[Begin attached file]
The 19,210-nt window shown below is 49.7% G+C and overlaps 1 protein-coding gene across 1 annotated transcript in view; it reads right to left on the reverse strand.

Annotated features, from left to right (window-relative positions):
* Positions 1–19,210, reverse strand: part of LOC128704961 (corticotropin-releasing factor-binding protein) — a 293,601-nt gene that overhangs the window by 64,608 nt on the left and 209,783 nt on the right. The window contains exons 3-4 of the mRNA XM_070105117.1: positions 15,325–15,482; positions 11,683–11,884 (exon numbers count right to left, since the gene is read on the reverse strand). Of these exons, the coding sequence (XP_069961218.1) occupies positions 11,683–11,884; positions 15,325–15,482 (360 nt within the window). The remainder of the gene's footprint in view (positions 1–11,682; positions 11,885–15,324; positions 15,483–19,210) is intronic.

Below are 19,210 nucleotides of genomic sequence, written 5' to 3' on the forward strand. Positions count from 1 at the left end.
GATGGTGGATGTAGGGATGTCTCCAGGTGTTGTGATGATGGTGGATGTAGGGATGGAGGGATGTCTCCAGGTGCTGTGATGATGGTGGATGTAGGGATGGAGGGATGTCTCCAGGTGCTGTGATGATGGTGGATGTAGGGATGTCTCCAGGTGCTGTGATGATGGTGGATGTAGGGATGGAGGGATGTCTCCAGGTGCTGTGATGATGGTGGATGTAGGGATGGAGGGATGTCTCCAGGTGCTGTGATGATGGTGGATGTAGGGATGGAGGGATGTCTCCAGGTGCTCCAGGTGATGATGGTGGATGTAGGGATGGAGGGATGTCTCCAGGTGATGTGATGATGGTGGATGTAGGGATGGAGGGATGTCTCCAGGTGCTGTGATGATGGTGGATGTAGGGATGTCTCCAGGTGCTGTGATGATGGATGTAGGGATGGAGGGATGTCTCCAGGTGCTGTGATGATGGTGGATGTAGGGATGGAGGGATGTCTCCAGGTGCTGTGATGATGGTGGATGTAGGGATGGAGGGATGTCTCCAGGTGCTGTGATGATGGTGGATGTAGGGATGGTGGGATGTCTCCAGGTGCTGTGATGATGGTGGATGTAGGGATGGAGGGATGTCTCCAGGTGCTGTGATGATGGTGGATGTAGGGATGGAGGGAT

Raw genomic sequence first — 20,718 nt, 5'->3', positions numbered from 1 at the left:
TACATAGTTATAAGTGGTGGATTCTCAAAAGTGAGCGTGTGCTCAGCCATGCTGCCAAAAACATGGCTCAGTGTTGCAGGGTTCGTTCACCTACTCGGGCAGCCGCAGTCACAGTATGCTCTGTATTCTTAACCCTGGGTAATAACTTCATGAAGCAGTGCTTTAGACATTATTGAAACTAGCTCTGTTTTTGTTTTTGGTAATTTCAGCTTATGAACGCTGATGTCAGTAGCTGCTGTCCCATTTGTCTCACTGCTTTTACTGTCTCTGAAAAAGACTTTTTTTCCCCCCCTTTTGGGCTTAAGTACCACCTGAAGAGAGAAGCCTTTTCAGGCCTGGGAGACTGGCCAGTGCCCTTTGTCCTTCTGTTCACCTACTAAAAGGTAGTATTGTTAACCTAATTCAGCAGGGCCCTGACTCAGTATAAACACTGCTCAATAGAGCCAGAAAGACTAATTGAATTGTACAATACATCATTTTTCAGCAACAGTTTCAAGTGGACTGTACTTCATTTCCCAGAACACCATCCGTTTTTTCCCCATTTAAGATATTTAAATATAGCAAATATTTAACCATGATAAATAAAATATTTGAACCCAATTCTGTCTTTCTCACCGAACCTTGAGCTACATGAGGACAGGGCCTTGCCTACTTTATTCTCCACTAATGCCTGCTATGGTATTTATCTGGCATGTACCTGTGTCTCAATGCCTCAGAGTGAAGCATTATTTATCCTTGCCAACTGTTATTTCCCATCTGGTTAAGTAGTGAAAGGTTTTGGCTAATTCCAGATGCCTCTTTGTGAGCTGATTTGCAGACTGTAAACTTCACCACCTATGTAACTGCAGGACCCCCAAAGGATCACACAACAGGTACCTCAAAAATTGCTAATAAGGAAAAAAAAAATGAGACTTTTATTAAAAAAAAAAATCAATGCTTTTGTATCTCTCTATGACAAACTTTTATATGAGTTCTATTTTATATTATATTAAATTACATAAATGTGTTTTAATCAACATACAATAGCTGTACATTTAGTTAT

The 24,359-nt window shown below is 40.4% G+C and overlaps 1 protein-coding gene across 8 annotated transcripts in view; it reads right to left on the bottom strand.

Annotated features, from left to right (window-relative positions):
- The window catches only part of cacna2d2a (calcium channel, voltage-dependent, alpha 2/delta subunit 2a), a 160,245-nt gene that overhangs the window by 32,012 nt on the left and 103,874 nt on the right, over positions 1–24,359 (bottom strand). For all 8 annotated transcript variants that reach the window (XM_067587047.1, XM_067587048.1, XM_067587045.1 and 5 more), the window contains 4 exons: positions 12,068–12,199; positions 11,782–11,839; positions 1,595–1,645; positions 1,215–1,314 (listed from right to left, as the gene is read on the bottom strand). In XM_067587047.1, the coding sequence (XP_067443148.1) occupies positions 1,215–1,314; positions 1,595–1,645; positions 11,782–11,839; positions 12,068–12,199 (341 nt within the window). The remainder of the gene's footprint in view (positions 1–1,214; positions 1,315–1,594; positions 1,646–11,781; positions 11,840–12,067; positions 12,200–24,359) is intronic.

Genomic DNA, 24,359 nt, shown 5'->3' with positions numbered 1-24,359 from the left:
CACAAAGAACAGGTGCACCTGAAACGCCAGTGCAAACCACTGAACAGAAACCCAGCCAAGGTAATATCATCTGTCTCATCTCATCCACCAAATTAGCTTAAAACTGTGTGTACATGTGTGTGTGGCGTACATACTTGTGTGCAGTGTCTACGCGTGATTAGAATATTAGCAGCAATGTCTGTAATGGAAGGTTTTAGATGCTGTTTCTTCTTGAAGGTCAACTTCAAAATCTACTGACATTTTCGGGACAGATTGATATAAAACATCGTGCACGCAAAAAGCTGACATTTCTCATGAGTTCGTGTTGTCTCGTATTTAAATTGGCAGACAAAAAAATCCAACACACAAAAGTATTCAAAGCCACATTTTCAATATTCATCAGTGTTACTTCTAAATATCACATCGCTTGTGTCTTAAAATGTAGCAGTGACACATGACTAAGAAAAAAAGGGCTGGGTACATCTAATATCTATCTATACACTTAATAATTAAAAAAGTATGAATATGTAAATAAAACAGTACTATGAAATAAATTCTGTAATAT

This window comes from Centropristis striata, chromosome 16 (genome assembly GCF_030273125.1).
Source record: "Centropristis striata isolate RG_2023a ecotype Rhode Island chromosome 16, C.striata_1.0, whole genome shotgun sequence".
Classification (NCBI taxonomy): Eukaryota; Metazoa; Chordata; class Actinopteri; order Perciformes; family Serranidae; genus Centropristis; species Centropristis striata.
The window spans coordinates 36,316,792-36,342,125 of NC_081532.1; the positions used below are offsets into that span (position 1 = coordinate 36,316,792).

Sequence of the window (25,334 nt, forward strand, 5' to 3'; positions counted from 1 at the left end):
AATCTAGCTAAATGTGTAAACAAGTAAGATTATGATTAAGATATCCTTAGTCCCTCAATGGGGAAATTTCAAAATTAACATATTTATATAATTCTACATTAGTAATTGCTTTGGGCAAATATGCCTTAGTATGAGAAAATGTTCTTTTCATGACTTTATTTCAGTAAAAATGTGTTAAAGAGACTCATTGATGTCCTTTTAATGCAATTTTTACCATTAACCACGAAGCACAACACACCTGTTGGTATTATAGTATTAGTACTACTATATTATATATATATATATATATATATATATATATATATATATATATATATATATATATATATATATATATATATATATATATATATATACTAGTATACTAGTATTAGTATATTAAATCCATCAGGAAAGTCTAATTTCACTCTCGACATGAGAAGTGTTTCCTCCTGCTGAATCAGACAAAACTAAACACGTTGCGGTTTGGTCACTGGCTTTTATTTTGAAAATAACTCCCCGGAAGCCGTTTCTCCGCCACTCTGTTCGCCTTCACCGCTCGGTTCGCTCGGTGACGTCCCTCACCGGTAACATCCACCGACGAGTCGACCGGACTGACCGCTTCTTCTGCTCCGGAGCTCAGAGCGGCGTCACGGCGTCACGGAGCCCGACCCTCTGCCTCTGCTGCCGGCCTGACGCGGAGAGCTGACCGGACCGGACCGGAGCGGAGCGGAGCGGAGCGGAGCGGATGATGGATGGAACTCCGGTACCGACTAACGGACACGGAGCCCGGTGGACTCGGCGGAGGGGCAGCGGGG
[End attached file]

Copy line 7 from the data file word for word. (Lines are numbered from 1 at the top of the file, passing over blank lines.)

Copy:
TACATAGTTATAAGTGGTGGATTCTCAAAAGTGAGCGTGTGCTCAGCCATGCTGCCAAAAACATGGCTCAGTGTTGCAGGGTTCGTTCACCTACTCGGGCAGCCGCAGTCACAGTATGCTCTGTATTCTTAACCCTGGGTAATAACTTCATGAAGCAGTGCTTTAGACATTATTGAAACTAGCTCTGTTTTTGTTTTTGGTAATTTCAGCTTATGAACGCTGATGTCAGTAGCTGCTGTCCCATTTGTCTCACTGCTTTTACTGTCTCTGAAAAAGACTTTTTTTCCCCCCCTTTTGGGCTTAAGTACCACCTGAAGAGAGAAGCCTTTTCAGGCCTGGGAGACTGGCCAGTGCCCTTTGTCCTTCTGTTCACCTACTAAAAGGTAGTATTGTTAACCTAATTCAGCAGGGCCCTGACTCAGTATAAACACTGCTCAATAGAGCCAGAAAGACTAATTGAATTGTACAATACATCATTTTTCAGCAACAGTTTCAAGTGGACTGTACTTCATTTCCCAGAACACCATCCGTTTTTTCCCCATTTAAGATATTTAAATATAGCAAATATTTAACCATGATAAATAAAATATTTGAACCCAATTCTGTCTTTCTCACCGAACCTTGAGCTACATGAGGACAGGGCCTTGCCTACTTTATTCTCCACTAATGCCTGCTATGGTATTTATCTGGCATGTACCTGTGTCTCAATGCCTCAGAGTGAAGCATTATTTATCCTTGCCAACTGTTATTTCCCATCTGGTTAAGTAGTGAAAGGTTTTGGCTAATTCCAGATGCCTCTTTGTGAGCTGATTTGCAGACTGTAAACTTCACCACCTATGTAACTGCAGGACCCCCAAAGGATCACACAACAGGTACCTCAAAAATTGCTAATAAGGAAAAAAAAAATGAGACTTTTATTAAAAAAAAAAATCAATGCTTTTGTATCTCTCTATGACAAACTTTTATATGAGTTCTATTTTATATTATATTAAATTACATAAATGTGTTTTAATCAACATACAATAGCTGTACATTTAGTTAT